The brand-new Boeing 737 Max 8 airplanes have now been grounded worldwide after the second deadly 737 Max 8 crash, a crash that occurred in Ethiopia on March 10, 2019. On March 29, 2019, it was announced that black box data review suggested a faulty sensor activated an automated system on the jet, similar to the events of the late 2018 crash of another Boeing 737 Max 8 in Indonesia. On March 17, 2019, preliminary analysis of data from the black boxes obtained after the crashes indicates notable similarities between the March 2019 Ethiopia crash and the earlier Indonesia 737 Max 8 crash. As noted by the New York Times, Boeing’s public statements about rushing out software changes for the high-tech planes “amount to a tacit admission by Boeing that its automated system was flawed.”
Startling new information emerged on March 19th, 2019 that the day before the October 2019 Lion Air 737 Max 8 crash, an off-duty extra pilot who happened to be in the cockpit was able to help the Lion Air crew struggling to control their diving airplane by correctly diagnosing the problem and showing the crew how to disable a malfunctioning flight-control system to save the plane. As reported by Bloomberg, “The next day, under command of a different crew facing what investigators said was an identical malfunction, the same jetliner crashed into the Java Sea, killing all 189 aboard.”
Airlines, airports, airplane manufacturers, and governmental agencies have the duty to protect the safety and security of passengers. The additional groundings account for about 40 percent of all 737 MAX aircraft in service. Lieff Cabraser is committed to helping ensure that passenger safety and security is the aviation industry’s number one priority.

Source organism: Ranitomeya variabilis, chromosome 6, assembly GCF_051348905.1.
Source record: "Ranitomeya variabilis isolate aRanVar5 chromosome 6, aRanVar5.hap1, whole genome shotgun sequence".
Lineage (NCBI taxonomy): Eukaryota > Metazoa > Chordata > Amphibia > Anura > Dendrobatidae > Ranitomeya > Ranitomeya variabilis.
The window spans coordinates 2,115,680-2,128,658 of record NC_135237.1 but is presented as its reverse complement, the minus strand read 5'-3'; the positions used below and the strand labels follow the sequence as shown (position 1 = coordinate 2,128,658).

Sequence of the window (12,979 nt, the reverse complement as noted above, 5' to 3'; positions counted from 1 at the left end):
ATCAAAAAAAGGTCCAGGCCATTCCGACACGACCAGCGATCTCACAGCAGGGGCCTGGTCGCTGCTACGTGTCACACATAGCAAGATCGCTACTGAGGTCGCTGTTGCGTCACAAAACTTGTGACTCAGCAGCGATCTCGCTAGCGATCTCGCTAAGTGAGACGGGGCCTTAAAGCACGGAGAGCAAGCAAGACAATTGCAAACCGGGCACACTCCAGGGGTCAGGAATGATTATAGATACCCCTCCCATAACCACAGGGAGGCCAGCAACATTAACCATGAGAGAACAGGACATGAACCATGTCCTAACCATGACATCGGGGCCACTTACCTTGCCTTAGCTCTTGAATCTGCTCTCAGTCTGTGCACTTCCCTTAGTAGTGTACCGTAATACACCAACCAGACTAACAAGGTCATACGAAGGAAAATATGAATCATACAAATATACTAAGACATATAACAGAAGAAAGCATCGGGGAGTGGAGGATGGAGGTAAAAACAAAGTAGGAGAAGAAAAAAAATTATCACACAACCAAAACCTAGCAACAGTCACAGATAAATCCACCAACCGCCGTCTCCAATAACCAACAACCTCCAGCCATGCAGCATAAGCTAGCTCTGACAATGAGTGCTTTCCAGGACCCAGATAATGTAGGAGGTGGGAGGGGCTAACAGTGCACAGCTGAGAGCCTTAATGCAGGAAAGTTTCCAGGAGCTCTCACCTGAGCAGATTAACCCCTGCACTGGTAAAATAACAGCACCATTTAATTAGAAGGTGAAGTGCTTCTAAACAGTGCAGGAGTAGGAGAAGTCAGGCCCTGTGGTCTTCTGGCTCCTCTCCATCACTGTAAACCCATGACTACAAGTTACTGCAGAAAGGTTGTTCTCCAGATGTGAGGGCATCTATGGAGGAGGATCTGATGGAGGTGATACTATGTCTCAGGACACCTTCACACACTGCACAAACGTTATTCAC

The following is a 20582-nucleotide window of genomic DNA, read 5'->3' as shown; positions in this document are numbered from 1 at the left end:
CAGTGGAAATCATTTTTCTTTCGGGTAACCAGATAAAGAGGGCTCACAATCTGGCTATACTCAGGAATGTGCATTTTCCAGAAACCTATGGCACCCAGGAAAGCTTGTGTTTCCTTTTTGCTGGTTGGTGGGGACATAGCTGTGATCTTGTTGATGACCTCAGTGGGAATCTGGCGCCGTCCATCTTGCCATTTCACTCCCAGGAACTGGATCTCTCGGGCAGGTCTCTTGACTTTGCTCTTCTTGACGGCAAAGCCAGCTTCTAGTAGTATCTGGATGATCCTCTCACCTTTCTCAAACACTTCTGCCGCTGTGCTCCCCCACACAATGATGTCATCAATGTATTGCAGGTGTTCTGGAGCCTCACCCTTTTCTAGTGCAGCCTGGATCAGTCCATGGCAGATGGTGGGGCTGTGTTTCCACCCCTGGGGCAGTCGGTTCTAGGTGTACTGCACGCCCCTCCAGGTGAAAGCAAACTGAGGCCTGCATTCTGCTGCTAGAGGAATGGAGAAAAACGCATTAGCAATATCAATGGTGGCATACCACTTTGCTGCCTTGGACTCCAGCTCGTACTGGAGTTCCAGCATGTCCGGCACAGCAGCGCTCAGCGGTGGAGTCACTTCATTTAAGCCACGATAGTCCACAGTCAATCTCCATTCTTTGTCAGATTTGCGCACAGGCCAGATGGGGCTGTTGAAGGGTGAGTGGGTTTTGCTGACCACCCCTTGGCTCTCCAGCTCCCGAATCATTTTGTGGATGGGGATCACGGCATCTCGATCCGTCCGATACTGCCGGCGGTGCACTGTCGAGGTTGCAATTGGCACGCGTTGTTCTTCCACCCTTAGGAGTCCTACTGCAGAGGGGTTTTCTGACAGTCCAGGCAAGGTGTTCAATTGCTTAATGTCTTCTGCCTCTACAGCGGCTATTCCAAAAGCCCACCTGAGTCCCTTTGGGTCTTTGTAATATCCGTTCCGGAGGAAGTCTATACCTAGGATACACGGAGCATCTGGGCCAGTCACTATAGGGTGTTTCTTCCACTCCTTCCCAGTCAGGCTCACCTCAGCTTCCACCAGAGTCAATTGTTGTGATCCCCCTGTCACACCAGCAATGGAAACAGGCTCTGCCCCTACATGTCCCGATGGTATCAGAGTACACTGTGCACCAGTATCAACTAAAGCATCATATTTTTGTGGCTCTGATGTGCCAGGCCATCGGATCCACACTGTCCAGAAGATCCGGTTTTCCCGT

Ethiopian Airlines Flight 302 took off from Addis Ababa in good weather with clear skies bound for Nairobi, Kenya, but struggled to attain a stable speed, prompting the pilot to issue a distress call and gain clearance to return to Addis Ababa. Tragically, the plane lost contact with air traffic six minutes after takeoff and then crashed, killing all 189 people on board. In response to FAA demands for “design changes” to the aircraft, Boeing announced on March 12, 2019 that it would be rushing out a software update for the planes as soon as possible, “no later than April.”
A two-hour shuttle between two of the busiest capitals in East Africa, Flight 302 carried passengers from at least four continents, including Africa, Europe, China, and the United States. As reported by the New York Times, the passengers also included delegates traveling to Nairobi for a week long UN environmental summit. The Times also noted, “While the cause of the crash is unclear, the disaster is certain to raise more doubts about the safety of the 737 Max 8, one of Boeing’s fastest-selling airplanes.” (The crashed 737 Max 8 appears to be identical to the Lion Air Max 8 that crashed in October 2018 in Indonesia).
Contact an Aviation Safety Lawyer at Lieff Cabraser
With offices in San Francisco, New York, Nashville, and relations with lawyers worldwide, Lieff Cabraser is uniquely positioned to investigate and answer questions in connection with suspected defects in 737 Max 8 planes. Our attorneys work as a team with researchers, analysts, and other staff members, drawing upon their combined knowledge, training, and skills to provide our clients with decades of experience in the field of aviation law. Lieff Cabraser’s partners, associates, and staff are committed to upholding the rights of aviation disaster victims and promoting aviation safety throughout the world. Contact us today toll-free at 1 800 541-7358 or by using the form below for a free, confidential, no-obligation review of your case.